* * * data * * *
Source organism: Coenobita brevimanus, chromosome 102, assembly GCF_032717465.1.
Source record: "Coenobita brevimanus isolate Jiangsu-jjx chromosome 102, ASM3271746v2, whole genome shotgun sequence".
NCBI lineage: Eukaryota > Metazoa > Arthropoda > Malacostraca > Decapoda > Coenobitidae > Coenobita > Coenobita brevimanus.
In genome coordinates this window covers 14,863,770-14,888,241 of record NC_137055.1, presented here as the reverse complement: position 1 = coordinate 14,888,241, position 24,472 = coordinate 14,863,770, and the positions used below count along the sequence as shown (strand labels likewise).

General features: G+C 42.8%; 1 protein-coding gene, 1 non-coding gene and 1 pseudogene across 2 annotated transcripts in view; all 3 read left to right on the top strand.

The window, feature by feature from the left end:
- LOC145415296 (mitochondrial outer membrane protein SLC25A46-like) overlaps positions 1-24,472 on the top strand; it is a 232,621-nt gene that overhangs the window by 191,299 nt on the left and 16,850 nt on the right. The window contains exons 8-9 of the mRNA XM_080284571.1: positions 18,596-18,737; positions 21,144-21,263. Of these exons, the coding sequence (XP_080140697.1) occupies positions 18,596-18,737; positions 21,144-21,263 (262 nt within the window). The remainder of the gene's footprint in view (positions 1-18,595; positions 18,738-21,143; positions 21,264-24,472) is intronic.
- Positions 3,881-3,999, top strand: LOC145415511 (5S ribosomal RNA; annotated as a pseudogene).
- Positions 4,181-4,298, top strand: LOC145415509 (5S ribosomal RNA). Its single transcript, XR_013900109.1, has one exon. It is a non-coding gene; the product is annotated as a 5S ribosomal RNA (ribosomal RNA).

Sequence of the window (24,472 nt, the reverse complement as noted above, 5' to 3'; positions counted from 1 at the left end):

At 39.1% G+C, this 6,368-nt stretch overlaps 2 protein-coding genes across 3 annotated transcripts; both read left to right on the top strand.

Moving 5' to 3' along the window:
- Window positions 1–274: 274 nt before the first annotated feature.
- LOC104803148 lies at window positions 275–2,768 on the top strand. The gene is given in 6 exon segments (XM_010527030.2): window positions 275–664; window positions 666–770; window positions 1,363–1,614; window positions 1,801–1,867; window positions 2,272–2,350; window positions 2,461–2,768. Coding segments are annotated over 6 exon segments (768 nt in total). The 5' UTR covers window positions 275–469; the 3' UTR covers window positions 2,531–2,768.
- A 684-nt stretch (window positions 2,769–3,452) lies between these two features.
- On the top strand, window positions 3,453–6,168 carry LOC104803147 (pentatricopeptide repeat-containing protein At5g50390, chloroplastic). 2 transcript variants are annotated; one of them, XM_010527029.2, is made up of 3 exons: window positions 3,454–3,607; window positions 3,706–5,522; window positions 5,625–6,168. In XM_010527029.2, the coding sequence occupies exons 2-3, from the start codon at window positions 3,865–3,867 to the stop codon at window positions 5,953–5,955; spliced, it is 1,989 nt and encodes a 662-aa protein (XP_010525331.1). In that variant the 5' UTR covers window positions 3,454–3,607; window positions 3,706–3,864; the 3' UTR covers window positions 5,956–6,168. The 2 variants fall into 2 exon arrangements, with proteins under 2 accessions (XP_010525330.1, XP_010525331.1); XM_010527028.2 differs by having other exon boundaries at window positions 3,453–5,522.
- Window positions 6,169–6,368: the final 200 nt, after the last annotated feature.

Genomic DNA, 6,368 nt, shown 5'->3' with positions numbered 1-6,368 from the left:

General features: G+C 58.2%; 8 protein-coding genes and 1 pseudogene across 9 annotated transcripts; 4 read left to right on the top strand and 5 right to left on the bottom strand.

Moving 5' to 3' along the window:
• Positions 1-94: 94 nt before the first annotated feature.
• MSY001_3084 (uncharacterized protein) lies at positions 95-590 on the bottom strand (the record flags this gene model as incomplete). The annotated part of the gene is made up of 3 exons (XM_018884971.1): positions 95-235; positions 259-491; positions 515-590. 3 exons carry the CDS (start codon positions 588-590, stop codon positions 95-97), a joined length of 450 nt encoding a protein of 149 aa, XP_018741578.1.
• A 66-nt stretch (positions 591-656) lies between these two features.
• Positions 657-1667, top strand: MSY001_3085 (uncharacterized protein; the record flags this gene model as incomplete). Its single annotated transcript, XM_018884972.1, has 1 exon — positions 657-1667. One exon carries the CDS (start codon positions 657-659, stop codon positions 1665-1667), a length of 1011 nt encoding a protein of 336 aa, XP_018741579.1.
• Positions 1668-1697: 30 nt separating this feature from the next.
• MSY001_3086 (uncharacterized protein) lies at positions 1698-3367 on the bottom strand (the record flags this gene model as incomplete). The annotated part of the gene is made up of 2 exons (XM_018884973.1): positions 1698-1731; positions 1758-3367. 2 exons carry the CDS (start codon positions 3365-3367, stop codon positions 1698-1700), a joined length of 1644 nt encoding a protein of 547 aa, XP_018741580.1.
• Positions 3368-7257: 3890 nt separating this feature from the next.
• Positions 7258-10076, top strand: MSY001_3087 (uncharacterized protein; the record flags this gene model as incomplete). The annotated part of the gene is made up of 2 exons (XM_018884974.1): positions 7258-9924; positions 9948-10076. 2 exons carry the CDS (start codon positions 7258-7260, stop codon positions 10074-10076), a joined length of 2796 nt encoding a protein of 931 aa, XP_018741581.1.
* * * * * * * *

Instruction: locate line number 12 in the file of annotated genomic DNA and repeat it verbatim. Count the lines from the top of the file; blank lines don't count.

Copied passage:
Moving 5' to 3' along the window: